Extension for Operation of Hospitality Outdoor Seating Areas

Extension for Operation of Hospitality Outdoor Seating Areas

At O’Flynn Exhams LLP, we represent many clients in the hospitality industry, some no more than a stone’s throw away in the trend-setting Princes Street area of Cork, which is home to many of the pioneers in outdoor dining and hospitality, with the initiative devised and developed at a crunch time when these business owners were faced with the challenges of the Covid-19 pandemic.

Prior to the Civil Law (Miscellaneous Provisions) Act 2021 (“the 2021 Act”) which was first introduced in July 2021, unless a part of a premises was specifically licensed, alcohol could not be served or consumed in that area. In many Irish towns and cities, the consumption of alcohol on public streets, even outside licensed premises, was further prohibited under local bye-laws. The new law was first introduced last year when An Garda Síochana had raised concerns that temporary outdoor areas for eating and drinking, introduced during Covid-19 restrictions, were not covered by the licensing laws.

Following the enactment of the 2021 Act, the sale and consumption of alcohol was allowed in relevant outdoor seating areas, to encourage patrons to sit outdoors to limit the spread of Covid-19 and to support the crippled hospitality businesses.

The provisions of the 2021 Act, were due to expire on 31st May this year. The Cabinet has now approved the six-month extension of the legislation until 30th November this year, on foot of a memo brought before it by Minister for Justice Helen McEntee. It will allow pubs and restaurants to serve alcohol, without the requirement to apply for a special licence, in outdoor seated areas until 11pm this summer.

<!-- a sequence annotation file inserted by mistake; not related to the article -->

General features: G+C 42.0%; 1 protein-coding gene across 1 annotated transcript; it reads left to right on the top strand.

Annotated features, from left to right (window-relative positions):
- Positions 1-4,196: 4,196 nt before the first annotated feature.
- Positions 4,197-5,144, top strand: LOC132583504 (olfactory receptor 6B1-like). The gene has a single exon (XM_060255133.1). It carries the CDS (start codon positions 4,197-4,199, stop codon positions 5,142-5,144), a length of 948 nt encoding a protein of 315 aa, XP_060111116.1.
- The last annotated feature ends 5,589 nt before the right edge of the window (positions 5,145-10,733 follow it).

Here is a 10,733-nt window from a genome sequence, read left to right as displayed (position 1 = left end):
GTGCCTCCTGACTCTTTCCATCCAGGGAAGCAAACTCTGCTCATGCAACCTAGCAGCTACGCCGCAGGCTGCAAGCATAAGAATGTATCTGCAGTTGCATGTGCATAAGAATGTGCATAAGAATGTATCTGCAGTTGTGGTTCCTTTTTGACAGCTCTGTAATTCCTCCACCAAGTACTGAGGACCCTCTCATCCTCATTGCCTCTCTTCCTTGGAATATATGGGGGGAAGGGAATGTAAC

The legislation applies to areas where outdoor seating areas have been approved by the relevant local authority on public land, such as a path or an adjoining area to the licenced premises or where they are on private land abutting the licensed premises, such as a yard.

The Minister plans to bring forward a longer term solution as part of wider reforms of licencing law. It is hoped that a draft of such a bill will be published before the summer, with the intention that it would be enacted later on this year.

A spokesman for the VFI, which represents thousands of pubs outside Dublin, said this was “welcome news from the Minister”. The Restaurant Association of Ireland has also welcomed the extension, saying it has been lobbying the Government on the matter for weeks.

If you would like further information on any legal aspect of the hospitality business, including the real estate, licensing or financing aspects, please contact Joan Byrne, Micheál Ó Mulláin or Aeibhin Cahalan  in the OFX Commercial Property Department.

Joan Byrne